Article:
Welcome to our Orphan Black science recaps, where Casey, a graduate student in genetics and developmental biology, and Nina, a professional science communicator, examine the science in each episode of OB and talk you through it in (mostly) easy-to-digest terms.
If you haven’t watched the latest episode of Orphan Black, be forewarned: there will be spoilers. There will also be crazy science.
Nina: It’s hard to believe that this is our final Orphan Black science recap.
Casey: So sad!!! But a great ending to the show, most notably for me because THE CLONES ARE CURED!!!! Cosima, Delphine, and Scott managed to successfully create and begin administering the clone disease cure. This cure is a form of gene therapy that Cosima has been working on pretty much the whole show. After identifying the synthetic disease sequence with the help of Kendall’s genome, testing vectors with the cell line formed by Sarah’s egg and Ira’s sperm, and using herself and Charlotte as guinea pigs, Cosima has reached success!! So far Cosima, Charlotte, Rachel, Alison, Krystal, Tony, and new clone Camilla have received the cure, and Cosima and Delphine plan to travel the world administering the cure one clone at a time.
Nina: Cosima and Delphine definitely have their work cut out for them on this front: Rachel, in a final gesture of goodwill (or something approaching it), gave Felix the complete list of Leda clones in the world: a whopping 274. This is a surprising number for organisms as challenging as humans to clone. If you consider other real examples of cloning: Dolly the sheep was the first success after 277 cloning attempts in 1996, and, in 2005, Snuppy the cloned afghan puppy was the only survivor of 1,095 embryos in 2005 (and, if you recall, Charlotte Bowles was the only success of her generation after over 400 attempts). In general, the technique used for cloning, SCNT (single-cell nuclear transfer) is inefficient, with a success rate of something around 1 – 5% for most animals. It seems when Susan Duncan solved the spindle-protein problem that Ethan Duncan describes back in season two, not to mention any other cloning technique improvements she must have come up with, she really figured out the key to mass human cloning in a major way (minus that whole part where the clones were accidentally given a fatal genetic disease).
Otherwise, there wasn’t a lot of focus on science in the final episode: it was all about the sestras, their relationships, and where they’re headed next now that—in Sarah’s words—there’s no one left to fight. So we thought we’d share some of our favorite science from the show’s five seasons.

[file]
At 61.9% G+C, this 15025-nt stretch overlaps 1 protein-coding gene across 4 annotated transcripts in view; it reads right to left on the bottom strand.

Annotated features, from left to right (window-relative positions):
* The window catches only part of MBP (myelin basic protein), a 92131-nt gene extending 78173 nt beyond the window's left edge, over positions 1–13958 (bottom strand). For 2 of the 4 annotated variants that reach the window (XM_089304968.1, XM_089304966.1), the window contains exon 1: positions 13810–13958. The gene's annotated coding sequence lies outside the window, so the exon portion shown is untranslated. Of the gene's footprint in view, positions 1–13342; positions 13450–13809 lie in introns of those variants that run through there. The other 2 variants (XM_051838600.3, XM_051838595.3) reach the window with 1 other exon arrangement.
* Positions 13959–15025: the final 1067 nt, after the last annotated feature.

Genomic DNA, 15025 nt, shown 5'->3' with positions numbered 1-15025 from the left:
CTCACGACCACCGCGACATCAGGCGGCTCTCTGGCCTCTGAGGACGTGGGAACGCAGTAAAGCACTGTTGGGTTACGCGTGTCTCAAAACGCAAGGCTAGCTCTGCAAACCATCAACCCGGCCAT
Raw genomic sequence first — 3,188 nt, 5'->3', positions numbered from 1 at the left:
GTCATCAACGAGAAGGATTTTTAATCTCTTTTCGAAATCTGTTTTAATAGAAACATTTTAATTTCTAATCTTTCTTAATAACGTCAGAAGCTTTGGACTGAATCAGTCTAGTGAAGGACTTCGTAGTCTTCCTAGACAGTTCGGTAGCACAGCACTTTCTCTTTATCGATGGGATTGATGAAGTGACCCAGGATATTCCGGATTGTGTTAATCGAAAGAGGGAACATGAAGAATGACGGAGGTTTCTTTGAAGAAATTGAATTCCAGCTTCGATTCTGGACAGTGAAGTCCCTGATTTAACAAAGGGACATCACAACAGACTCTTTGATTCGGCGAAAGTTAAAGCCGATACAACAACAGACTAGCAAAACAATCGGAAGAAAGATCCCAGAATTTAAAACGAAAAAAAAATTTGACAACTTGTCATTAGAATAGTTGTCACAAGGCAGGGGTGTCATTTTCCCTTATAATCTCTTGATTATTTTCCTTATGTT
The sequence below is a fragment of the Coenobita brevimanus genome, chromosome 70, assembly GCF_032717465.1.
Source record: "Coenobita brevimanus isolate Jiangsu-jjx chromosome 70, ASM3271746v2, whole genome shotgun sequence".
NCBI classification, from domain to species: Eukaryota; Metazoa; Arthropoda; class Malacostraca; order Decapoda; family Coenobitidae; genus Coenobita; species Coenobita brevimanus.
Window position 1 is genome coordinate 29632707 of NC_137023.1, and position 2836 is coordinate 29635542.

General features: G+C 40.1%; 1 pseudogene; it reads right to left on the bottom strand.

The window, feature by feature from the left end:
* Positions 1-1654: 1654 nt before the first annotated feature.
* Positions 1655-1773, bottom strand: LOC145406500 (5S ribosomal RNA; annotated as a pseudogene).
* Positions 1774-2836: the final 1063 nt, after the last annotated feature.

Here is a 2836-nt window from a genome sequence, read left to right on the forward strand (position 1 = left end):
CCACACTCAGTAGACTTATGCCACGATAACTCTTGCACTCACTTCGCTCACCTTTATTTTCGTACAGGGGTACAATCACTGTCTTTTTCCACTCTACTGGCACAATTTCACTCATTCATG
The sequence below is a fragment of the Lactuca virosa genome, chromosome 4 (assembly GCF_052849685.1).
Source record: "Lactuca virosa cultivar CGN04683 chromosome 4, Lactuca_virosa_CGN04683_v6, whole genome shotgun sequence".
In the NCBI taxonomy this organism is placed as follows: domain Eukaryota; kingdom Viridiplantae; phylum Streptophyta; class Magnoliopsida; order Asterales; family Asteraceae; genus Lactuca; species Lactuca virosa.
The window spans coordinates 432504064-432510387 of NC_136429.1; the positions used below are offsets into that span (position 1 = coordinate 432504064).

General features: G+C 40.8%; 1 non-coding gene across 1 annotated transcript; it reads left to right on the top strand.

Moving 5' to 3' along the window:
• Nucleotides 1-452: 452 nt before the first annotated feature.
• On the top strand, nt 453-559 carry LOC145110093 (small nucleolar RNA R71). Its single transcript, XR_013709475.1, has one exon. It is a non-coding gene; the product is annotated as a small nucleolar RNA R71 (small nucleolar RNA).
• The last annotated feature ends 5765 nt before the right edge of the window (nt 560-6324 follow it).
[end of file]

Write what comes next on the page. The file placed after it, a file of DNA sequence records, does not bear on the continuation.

Casey: The science that got me started with my Tumblr posts was the clone disease, and it’s been my topic of interest throughout the show, since it relates to my own research. As far as excitement and surprises, Kendall being a chimera was definitely something I hadn’t expected and I was super excited about that! It gave me a whole hiatus to think about all the science that started Project Leda!
Nina: The clone disease was definitely a cool piece of science to pick apart, because it was so mysterious and novel. Even when the show told us it was a prion disease, we knew that there were so many ways in which it didn’t behave like a prion disease at all. Besides, if the clone disease had been something familiar, I’m sure that the talented scientists at Dyad would have figured out the cause much sooner!
I’m having a hard time deciding what my favorite science of the show was because what often gets me is stuff like thinking about the questions of ethics that often come with science: like human experimentation and biology-for-profit, like we see with Brightborn in season four, or BluZone cosmetics in season five. Or stuff like Cosima’s line about science and scientists in season two: “You know, nobody’s got any idea. We’re just poking at things with sticks.”
The science I probably had the most fun investigating for these recaps were the Neolution maggot-bots. They were introduced to us as a total WTF moment at the end of season 3, and Casey and I spent the hiatus coming up with all sorts of wild ideas as to what these creepy worms might really be (and it turned out we totally called that they were tools for delivering gene therapy! High-fives all around!)
Casey: Thanks for reading our recaps!! It’s been an amazing ride!
Nina: Thank you and thank you again! We’ve had a lot of fun nerding out about the science of Orphan Black and we’re sad that there won’t be any more episodes for us to dig into.
If you have a favorite science moment from Orphan Black or even just a favorite moment, share it with us! We’d love to nerd out with you just a little longer.
Like our science recaps? We wrote The Science of Orphan Black — the official science companion for the show! Coming August 2017; available for pre-order now.
Casey Griffin is a graduate student in genetics and developmental biology. She obsesses over the blood-brain barrier, plays around with frog embryos, and nerds (and cries and screams) about Orphan Black. You can check out her OB Science Time Tumblr posts here.
Nina Nesseth is a professional science communicator, writer, and serial tea-drinker. She’s happiest when science-ing at people (yes, that’s “science” as a verb). You can find her on Twitter @cestmabiologie.
(images via BBCAmerica)